Sunday, October 28, 2007

Exaggerating Bullying ... Or Minimizing Its Reality

Some genius in the UK figures that bullying is "normal" behaviour among children.

To a degree, he has a point. There are stages in life where children are learning social rules and interactions, and we would expect a certain amount of cruelty in those interactions.

If that were all that bullying was, it would not be the problem that it is today.

Most people can deal with one or two harshly worded interactions with others and shrug it off. But those are not by any means "bullying" in their own right. Bullying is more appropriately described as a pattern of hostile behaviour, often focused on an individual. It is often over a protracted period of time, and will involve a mixture of verbal abuse, threats and physical abuse. No one incident constitutes bullying, but when there is a pattern, there is a price.

I had my share of experiences with bullying while I was growing up, and I've witnessed it in the workplace as an adult. It has an undeniable price for its victims. Self esteem is the first thing to be diminished (not surprising when some two bit thug is busy denigrating you to your face day after day), people will disengage from a situation they are forced to contend with regularly, and eventually a form of hopelessness sets in.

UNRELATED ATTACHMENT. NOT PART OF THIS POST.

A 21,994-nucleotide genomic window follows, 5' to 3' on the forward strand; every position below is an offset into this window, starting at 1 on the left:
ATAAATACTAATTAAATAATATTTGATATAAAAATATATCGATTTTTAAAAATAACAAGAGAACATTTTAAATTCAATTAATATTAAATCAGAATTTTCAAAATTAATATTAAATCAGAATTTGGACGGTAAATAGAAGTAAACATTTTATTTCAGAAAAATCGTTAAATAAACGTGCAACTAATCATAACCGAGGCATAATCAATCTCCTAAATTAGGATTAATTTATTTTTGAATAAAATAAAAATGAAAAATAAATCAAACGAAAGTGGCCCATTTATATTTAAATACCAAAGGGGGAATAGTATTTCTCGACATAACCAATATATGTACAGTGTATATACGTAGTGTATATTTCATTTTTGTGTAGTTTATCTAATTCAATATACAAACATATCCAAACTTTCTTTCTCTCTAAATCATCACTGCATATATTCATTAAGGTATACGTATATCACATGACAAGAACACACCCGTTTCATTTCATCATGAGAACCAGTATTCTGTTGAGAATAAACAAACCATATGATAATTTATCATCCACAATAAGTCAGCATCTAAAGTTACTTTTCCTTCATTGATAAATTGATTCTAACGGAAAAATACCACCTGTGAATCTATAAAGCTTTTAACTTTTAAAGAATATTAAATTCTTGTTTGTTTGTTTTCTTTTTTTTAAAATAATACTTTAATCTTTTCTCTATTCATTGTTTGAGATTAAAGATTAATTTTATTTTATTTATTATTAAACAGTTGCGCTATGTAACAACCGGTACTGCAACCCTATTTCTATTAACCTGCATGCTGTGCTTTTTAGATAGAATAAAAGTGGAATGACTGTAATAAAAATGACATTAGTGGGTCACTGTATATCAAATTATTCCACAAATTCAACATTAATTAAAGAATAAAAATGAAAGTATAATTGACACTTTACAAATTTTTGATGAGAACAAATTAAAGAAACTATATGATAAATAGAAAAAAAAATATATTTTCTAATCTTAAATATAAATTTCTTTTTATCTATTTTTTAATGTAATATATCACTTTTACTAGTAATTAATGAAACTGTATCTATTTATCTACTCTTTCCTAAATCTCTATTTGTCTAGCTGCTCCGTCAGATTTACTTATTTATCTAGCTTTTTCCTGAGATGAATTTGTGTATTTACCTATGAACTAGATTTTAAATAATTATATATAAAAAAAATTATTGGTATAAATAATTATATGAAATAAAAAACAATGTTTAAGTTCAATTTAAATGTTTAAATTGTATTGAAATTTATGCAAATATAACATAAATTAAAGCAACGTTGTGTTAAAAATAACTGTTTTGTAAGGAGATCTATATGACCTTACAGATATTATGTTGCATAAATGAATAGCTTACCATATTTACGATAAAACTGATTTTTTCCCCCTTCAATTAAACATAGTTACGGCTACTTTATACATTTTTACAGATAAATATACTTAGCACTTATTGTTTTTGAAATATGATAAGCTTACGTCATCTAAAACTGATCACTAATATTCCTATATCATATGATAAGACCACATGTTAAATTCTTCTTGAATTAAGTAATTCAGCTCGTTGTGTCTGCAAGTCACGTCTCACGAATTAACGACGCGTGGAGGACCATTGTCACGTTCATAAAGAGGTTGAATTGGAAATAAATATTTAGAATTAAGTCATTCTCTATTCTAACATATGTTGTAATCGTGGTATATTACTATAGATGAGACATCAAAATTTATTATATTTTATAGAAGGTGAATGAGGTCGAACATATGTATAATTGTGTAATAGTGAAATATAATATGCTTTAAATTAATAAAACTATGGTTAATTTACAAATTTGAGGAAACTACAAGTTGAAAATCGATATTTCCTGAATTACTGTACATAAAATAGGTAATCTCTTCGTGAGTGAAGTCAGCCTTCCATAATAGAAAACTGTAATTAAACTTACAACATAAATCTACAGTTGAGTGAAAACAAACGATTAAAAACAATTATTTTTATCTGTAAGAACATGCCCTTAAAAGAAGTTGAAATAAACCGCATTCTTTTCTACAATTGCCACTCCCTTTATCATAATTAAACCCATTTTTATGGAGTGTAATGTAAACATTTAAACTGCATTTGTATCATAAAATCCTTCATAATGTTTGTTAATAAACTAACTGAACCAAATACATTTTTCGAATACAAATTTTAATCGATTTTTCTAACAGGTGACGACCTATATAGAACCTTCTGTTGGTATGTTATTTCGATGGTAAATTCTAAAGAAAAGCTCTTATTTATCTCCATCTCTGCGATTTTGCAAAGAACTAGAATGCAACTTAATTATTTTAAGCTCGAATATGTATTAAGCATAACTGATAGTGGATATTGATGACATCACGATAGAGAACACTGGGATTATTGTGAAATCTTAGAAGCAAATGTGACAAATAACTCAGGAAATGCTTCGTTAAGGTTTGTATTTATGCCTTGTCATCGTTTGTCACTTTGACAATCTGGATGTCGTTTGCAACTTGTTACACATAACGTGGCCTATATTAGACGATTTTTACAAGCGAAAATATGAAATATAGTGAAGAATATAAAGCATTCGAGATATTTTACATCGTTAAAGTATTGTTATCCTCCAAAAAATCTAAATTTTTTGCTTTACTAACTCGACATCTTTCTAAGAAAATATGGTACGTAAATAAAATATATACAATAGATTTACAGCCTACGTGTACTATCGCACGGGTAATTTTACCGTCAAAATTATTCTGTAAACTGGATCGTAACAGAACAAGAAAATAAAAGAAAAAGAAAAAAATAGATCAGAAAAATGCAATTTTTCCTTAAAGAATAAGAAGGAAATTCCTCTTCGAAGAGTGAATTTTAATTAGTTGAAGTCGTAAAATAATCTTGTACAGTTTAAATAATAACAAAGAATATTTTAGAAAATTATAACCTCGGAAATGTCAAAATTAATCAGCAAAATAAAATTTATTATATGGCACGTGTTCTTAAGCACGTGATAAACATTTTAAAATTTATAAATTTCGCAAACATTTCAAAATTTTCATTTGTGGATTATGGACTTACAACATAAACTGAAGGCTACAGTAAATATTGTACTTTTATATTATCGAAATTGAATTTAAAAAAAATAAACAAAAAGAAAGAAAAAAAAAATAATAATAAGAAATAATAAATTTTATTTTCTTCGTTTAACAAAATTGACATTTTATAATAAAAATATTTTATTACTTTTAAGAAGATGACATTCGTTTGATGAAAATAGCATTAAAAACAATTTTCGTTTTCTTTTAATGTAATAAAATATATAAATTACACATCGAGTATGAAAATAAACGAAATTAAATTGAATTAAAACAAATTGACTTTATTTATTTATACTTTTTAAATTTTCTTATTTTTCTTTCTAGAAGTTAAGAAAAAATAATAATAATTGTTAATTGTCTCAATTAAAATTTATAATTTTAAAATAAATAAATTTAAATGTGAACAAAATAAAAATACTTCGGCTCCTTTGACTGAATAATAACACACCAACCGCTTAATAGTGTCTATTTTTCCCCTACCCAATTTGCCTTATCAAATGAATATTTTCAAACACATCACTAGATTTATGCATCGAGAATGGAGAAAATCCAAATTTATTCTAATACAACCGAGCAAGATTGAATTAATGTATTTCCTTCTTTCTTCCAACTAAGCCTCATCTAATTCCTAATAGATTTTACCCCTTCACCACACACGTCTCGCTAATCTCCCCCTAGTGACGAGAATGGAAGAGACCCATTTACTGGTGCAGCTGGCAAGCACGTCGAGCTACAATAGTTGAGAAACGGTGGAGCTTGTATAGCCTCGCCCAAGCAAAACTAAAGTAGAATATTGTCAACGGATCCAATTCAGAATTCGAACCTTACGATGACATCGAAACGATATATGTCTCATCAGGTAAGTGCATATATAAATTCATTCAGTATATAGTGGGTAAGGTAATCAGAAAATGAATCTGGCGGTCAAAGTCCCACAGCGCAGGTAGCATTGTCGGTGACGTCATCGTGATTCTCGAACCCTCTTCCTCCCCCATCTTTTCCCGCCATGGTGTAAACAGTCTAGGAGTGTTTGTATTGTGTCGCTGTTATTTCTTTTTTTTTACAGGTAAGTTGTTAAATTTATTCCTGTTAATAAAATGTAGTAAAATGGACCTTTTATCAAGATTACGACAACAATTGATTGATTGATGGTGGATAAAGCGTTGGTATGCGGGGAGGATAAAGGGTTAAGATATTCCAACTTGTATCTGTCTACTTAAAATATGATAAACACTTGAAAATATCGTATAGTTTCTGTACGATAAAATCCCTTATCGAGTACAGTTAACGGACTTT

Getting out of the situation is the first and most important thing to do - the pattern has to be broken.

The timing of this article is interesting to me - a friend of mine recently discovered that their son was being regularly harassed at school. Previously an "A" student in key subjects, the child had stopped handing in assignments and was now doing poorly on tests. Fortunately for this child, teachers noticed the change and investigated what was happening and took steps to remediate the situation. A similar situation a few years earlier had resulted in the school denying that there was a bullying problem. (I've heard that before)

What is the line between schoolyard taunting and bullying? It's hard to say - everybody has different tolerances. If you can establish a pattern, and the target of that pattern is showing signs of changed behaviour, then action should be taken.

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